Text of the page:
May is Mental Health Awareness Month (observed in the U.S. since 1949, according to MentalHealthAmerica.net). In recognition of it, Bayer started his “Best Self Challenge” on “Dr. Phil.” “I got Dr. Phil to do it, Dr. Oz, Joe Jonas, Sophie Turner, I mean, Sonique, she was on ‘RuPaul’s Drag Race,’ she came over.” What’s involved? “You basically create what’s called your ‘Best Self’ and your ‘Anti-Self’.” You draw a picture, describe it, share on social media and challenge three other people to follow suit.
The goal appears to be helping de-stigmatize what mental illness is and can be. Bayer believes that if the “anti-self” is left unaddressed, it deeply affects our mental health. And while donating money to worthy nonprofits that help people in need is all well and good, Bayer strives for personal interaction. “So everything I kind of do is geared around this inclusivity and conversation.”
New Video Stories
An example of creating such conversation is CAST Centers launching a series of videos designed to share its staff’s personal stories. Shooting this month, Bayer is passionate about calling out how CAST is LGBTQ-owned and run.
“Our medical director is from Cuba,” says Bayer, “and he came out during a very hard time. … We’re chronicling his journey of coming out and how he got into working with HIV and AIDS.” Similarly, CAST’s program director Betsy Spear will share her story of living as an out lesbian. Both videos will also detail how each chose mental health as a career.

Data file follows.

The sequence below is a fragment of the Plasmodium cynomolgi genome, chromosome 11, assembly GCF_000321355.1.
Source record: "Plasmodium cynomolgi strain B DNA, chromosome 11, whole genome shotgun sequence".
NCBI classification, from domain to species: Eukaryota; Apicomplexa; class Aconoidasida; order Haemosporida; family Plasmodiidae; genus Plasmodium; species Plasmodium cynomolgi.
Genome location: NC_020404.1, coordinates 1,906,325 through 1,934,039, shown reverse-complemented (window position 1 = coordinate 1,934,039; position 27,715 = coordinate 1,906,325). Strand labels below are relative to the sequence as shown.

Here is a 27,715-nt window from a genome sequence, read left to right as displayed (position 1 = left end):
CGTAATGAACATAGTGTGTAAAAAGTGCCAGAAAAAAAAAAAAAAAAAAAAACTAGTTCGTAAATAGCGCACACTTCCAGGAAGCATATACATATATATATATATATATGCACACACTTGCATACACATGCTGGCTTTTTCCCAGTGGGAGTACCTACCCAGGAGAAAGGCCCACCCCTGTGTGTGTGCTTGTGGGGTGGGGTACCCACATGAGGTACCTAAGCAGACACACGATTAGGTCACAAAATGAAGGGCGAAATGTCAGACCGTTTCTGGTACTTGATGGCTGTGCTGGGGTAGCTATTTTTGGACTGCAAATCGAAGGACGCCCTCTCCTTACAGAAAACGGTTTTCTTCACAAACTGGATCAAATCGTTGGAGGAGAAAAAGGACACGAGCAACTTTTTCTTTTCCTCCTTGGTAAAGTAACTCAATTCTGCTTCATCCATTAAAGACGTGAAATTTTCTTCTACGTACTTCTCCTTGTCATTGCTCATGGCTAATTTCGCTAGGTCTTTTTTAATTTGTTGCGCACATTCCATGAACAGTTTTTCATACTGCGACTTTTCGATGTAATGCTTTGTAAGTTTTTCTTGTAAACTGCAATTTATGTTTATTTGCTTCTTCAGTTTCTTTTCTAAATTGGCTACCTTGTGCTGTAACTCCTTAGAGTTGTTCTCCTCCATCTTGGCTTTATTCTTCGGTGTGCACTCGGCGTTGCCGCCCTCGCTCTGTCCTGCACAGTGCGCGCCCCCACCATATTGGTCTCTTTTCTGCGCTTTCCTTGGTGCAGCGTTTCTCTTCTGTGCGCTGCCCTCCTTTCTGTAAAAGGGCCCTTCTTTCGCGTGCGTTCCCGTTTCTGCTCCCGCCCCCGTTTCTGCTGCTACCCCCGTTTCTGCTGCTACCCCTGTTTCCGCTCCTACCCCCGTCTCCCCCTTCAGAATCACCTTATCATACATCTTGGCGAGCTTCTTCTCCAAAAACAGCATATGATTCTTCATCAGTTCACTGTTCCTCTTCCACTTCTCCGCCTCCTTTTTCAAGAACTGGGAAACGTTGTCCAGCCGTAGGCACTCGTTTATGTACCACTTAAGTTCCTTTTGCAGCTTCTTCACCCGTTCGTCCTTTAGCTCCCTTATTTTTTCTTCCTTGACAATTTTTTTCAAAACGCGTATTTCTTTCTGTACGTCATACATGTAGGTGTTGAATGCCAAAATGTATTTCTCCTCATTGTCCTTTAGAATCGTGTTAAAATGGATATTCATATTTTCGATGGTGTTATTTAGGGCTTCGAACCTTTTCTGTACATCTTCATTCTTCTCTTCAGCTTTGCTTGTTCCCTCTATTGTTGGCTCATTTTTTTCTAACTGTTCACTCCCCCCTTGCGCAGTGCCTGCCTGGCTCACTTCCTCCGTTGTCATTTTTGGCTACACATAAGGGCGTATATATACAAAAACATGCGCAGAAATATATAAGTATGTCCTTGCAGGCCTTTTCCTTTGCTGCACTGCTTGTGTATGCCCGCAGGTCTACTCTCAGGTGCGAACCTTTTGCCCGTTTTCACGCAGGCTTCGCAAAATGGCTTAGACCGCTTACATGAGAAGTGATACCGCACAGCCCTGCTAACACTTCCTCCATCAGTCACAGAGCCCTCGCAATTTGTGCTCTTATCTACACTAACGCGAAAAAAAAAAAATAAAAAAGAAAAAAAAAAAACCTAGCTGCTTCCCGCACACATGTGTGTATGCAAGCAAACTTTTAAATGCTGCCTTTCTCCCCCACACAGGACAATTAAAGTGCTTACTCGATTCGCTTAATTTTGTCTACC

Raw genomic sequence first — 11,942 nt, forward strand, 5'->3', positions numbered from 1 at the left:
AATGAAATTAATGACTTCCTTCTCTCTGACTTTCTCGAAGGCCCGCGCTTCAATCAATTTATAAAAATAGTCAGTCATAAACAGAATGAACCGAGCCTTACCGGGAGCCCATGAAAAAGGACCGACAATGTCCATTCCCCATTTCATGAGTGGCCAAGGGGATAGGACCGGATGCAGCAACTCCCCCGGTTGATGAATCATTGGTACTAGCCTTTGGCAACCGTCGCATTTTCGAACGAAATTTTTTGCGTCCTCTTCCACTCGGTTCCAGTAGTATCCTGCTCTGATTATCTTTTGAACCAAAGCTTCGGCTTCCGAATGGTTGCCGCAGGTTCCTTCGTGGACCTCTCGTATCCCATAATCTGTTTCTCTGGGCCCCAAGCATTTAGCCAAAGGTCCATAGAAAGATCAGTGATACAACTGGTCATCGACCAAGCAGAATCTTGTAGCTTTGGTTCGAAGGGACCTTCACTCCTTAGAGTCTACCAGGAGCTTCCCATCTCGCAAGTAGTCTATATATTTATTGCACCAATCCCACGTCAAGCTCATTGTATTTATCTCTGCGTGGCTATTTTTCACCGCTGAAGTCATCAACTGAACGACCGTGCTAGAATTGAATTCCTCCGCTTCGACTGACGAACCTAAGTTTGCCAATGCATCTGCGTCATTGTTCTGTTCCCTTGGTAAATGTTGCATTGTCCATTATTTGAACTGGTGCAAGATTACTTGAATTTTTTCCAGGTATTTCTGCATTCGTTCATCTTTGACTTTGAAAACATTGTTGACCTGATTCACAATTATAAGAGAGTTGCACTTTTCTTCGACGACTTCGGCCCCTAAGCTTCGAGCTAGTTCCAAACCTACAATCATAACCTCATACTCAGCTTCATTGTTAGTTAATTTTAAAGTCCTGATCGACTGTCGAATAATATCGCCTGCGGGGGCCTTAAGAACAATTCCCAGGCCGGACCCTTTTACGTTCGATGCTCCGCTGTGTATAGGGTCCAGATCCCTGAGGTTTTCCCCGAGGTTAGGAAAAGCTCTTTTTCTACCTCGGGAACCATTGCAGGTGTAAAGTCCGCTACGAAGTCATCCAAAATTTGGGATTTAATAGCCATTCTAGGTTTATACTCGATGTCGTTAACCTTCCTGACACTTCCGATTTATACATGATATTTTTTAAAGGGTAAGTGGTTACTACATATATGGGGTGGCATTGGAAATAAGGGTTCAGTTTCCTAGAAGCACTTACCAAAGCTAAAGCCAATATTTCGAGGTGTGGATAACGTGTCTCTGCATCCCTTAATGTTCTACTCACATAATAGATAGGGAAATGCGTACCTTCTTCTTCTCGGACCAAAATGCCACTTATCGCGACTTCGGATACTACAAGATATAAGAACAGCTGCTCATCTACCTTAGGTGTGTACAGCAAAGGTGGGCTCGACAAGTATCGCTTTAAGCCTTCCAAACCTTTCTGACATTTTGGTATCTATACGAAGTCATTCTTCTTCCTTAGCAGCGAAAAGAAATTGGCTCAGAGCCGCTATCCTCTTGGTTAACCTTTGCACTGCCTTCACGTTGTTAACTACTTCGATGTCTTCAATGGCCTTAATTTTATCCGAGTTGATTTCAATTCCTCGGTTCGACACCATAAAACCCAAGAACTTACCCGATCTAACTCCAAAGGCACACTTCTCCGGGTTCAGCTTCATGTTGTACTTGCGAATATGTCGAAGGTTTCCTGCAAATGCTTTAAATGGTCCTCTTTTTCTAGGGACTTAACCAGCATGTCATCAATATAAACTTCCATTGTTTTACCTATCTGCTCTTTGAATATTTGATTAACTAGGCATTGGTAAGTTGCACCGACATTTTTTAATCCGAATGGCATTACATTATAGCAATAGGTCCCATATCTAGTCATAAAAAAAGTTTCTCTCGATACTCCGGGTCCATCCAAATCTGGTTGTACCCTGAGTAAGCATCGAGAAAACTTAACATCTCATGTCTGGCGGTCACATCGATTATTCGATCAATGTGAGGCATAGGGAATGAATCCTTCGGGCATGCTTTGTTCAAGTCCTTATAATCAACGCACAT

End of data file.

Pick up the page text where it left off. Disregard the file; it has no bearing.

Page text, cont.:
“What I wanna do,” says Bayer, “is tell some stories that create inspiration, hope…and I also wanna do it because I want [people] to feel good.”
In Love with WeHo
Bayer also builds what he calls “community” by supporting other businesses in WeHo. “We just had a team dinner at Dialog Café. Because I won’t allow us to have a [team] dinner outside of West Hollywood.” Gracias Madre is also a favorite.
“Any local businesses,” he adds, “we’re always looking for ways that we can help them.” From patronizing hair salons to having Rawberri deliver. “They have great açai bowls.”
Bayer bought a house in West Hollywood a few years ago and says, “I wouldn’t live anywhere else.” “I was coming up here at 18-, 19-years-old from Orange County.” He says he’d “rather be in WeHo than on the beach.”
“I like WeHo because you can walk to everything. It does not feel pretentious to me. It does not feel ‘Hollywood’ to me. It feels extremely safe and…there’s so much recovery within walking distance.”
WeHo@Work is an occasional series that tells the stories of the interesting people who own or manage West Hollywood’s businesses.